Ban Righ Speakers Series

Held at 32 Bader Lane at noon, the Speaker Series provides an opportunity to continue your education at your own pace, in an intimate, comfortable setting with no exams! From the visual and other arts, science and technology, the environment and social justice, to the more personal, obscure and indescribable, we try to cover it all. Everyone is welcome and home-made soup is available for a donation (free if you are a student).

Winter 2019 Speakers Series

Stories and reflections from eight months on the road

Claudia Hirtenfelder, PhD Candidate, Geography and Planning, cycle-tourer

“I could never do that!” These were words Claudia often murmured when seeing others undertaking what seemed to be epic mental and physical feats such as mountain climbing, doing month-long treks or cycling in remote and arid regions. Then one day she found herself doing exactly that, cycling through and camping in regions of the world that are more wild and remote than she could have ever imagined (the Steppe of Mongolia and the desert of Tajikistan). This is not a serious talk, or even one about selfmotivation. Rather, it is a series of reflections and stories from Claudia’s time cycle-touring for eight months (Jan-Aug 2018) through five countries in Asia, a discussion about what her and her husband’s day-to-day lives looked like, and some of the personal lessons learnt along the way.

Indigenous women: sharing and community

Adrianne Lickers Xavier, Predoctoral Fellow-Queen’s University, Doctoral Candidate, Royal Roads University

When we consider the ongoing discussion of indigenization and reconciliation in organizations and programs, what are the unspoken expectations on people, in particular, women? How can we build community and what does that include in the larger social context? How can research contribute? A discussion, as an Indigenous woman, of my experience, and how I would hope non-indigenous women can contribute to the process of reconciliation.

An adoptee’s healing journey

Paddy Dolphin, Adoptee

Adopted as an infant, Paddy outlines her healing journey, bringing light to some of the issues, struggles and revelations that adult adoptees may need to manage as they strive to live happy and fulfilling lives.

Spirituality – a missing piece in health promotion

Karina Gerhardt-Strachan, MA in Health Studies, Queen’s University

Advocating a holistic approach, health promotion examines many aspects of health and well-being, including physical, mental, sexual, community and social health. However, despite this holism, there is a noticeable absence of spiritual health. I explored this missing piece in my Master’s thesis by conducting qualitative interviews with leading scholars in health promotion across Canada and will be sharing some of the major themes that arose in my research.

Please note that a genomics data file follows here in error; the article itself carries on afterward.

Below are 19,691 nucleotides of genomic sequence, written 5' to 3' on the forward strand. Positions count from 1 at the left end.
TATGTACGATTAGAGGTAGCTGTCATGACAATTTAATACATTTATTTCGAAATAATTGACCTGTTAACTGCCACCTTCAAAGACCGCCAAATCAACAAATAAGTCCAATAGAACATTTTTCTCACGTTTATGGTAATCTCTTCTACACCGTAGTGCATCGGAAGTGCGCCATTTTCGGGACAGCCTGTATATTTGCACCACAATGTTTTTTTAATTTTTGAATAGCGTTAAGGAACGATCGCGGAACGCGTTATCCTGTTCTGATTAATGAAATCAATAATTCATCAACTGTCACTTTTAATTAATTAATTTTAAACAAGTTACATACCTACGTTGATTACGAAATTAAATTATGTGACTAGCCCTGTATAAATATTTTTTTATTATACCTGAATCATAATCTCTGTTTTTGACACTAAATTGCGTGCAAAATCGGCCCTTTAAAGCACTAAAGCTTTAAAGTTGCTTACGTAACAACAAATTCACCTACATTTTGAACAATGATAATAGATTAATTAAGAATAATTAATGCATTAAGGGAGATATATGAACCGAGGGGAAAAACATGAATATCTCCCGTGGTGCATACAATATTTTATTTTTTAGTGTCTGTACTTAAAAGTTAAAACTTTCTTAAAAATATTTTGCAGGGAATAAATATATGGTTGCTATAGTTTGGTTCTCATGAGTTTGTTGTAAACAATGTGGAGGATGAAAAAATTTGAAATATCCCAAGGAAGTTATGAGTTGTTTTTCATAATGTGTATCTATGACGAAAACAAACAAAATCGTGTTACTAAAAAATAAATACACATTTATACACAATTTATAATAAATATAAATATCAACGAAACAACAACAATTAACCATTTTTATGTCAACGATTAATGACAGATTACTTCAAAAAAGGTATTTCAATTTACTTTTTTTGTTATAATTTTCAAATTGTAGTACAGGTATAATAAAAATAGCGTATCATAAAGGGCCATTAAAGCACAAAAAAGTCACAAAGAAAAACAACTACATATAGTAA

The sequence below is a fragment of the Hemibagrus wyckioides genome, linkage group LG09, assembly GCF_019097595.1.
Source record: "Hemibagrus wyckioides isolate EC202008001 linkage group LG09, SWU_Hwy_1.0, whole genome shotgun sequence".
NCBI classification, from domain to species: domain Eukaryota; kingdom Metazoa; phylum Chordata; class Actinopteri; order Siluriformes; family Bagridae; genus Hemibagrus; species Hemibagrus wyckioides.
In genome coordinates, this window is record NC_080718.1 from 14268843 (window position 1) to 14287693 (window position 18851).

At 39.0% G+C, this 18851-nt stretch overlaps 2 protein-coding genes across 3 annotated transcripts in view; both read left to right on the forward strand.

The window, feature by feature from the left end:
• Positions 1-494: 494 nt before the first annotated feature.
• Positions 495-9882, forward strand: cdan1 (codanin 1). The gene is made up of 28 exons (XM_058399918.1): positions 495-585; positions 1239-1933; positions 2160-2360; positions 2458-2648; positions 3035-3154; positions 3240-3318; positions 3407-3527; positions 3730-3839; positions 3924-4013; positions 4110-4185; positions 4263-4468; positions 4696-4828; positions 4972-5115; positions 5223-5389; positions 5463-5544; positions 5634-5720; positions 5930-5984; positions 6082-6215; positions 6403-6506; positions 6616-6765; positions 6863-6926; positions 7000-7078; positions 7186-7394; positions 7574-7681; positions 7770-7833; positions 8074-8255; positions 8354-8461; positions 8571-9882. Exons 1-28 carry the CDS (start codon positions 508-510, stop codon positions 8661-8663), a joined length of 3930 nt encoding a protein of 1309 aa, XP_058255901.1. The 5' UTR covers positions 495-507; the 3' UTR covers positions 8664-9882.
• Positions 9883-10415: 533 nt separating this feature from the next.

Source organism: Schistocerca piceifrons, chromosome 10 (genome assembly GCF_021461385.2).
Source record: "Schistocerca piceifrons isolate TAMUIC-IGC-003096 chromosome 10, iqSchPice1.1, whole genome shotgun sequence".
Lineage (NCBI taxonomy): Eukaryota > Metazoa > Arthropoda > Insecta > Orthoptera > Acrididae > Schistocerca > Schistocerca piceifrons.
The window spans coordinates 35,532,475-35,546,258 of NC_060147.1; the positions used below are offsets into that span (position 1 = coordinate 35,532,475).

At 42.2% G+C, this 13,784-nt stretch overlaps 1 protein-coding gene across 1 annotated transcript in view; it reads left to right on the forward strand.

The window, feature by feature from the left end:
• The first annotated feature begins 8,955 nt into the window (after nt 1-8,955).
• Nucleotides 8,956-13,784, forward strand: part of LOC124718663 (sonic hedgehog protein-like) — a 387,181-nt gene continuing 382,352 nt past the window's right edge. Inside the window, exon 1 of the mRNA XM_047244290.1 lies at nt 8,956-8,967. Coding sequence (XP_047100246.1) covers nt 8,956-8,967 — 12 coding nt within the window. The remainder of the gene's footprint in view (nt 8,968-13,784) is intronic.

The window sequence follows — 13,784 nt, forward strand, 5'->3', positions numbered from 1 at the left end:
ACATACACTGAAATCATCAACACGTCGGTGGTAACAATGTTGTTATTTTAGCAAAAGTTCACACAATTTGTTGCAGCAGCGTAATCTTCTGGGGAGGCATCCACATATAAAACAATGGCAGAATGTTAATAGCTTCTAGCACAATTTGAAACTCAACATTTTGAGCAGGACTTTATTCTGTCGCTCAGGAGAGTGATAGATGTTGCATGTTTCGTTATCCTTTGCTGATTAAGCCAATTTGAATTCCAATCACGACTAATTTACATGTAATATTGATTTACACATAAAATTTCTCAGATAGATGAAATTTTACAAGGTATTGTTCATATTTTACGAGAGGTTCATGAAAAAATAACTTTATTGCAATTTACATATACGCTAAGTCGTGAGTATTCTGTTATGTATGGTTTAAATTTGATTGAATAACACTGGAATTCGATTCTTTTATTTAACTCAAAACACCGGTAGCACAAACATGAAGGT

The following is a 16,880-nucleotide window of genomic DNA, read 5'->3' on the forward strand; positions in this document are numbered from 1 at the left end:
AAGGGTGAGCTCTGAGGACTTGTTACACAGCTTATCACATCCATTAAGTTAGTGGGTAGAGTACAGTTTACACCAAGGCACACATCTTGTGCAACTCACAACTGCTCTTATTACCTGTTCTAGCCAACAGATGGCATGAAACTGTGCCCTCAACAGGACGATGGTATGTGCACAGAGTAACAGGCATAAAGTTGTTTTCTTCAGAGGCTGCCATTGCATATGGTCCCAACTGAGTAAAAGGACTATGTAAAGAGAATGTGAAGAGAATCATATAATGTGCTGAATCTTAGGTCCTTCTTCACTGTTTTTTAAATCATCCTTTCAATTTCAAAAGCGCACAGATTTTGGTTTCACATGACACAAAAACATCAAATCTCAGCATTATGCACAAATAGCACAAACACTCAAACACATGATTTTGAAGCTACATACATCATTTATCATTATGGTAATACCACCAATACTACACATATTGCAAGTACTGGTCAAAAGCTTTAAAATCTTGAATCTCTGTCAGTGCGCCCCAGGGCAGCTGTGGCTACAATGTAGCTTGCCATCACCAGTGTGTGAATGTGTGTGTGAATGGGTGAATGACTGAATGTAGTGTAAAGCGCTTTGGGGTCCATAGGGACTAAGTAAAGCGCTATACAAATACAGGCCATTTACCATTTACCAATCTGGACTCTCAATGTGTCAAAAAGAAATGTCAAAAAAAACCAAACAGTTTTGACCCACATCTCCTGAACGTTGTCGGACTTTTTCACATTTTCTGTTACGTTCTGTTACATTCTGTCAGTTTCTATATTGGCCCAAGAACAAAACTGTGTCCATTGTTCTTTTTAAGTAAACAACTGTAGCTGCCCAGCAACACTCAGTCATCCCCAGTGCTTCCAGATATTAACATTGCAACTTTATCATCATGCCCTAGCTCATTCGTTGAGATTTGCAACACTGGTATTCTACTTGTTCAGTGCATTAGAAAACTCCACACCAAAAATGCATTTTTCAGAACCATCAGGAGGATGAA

Inspiration and the creative process: How they are different and how they work together

JT Winik, Visual Artist

How do we get from a blank canvas to a completed painting? How does a scientist follow a question through to its answer? How does a musician go from a few notes struck on a piano to a full composition? If inspiration is the idea then how does the creative process lead it forward? Using examples of her own work, and the work of others, JT describes various avenues of inspiration and how abandoning control allows the creative process to expand into areas unforeseen. “Ideas are one thing and what happens is another.” – John Cage (experimental composer).

The Tragically Hip and Canada as a work in progress

Michelle MacQueen, PhD student in Cultural Studies

The Tragically Hip have been a fixture in Canadian popular culture for over three decades, and in many ways this band and Canada have become synonymous. Through discussion of the band’s lyrics, musical sound, and the connections with the CBC, this talk will explore how constructions of Canadianness are reinforced, countered, and dispersed through The Tragically Hip’s music.

The emerging future of Providence Village: Hope. Belonging. Wellbeing

Ruth Gruer, Executive Director, Providence Village Inc.

Ruth Gruer presents a bridge between a 150-year legacy and a wondrous future. As the Sisters of Providence bring their local ministries to completion, the new 30-acre Providence Village is coming to life. If you would like to hear how this new Kingston community hub will bring support to the elderly, the dying, youth, affordable housing, community gatherings and community gardens, please join us.

River of Life

National Film Board

This documentary focuses on the Yukon River Quest, the world’s longest annual canoe and kayak race. Athletes come from around the world to test their endurance, racing day and night along 740 km of rugged river shoreline. The film chronicles the experiences of the all-female 2006 Paddlers Abreast team. By following them from the moment they climb into their boat in Whitehorse to the cheers that greet them in Dawson City, the film tells an exhilarating story of a group of women who have faced death and understand how precious life is.

Download a copy of Speakers Series, Winter,  2019

For more information contact Lisa Webb at (613) 533-6000 ext. 75363 or email: webbl@queensu.ca.

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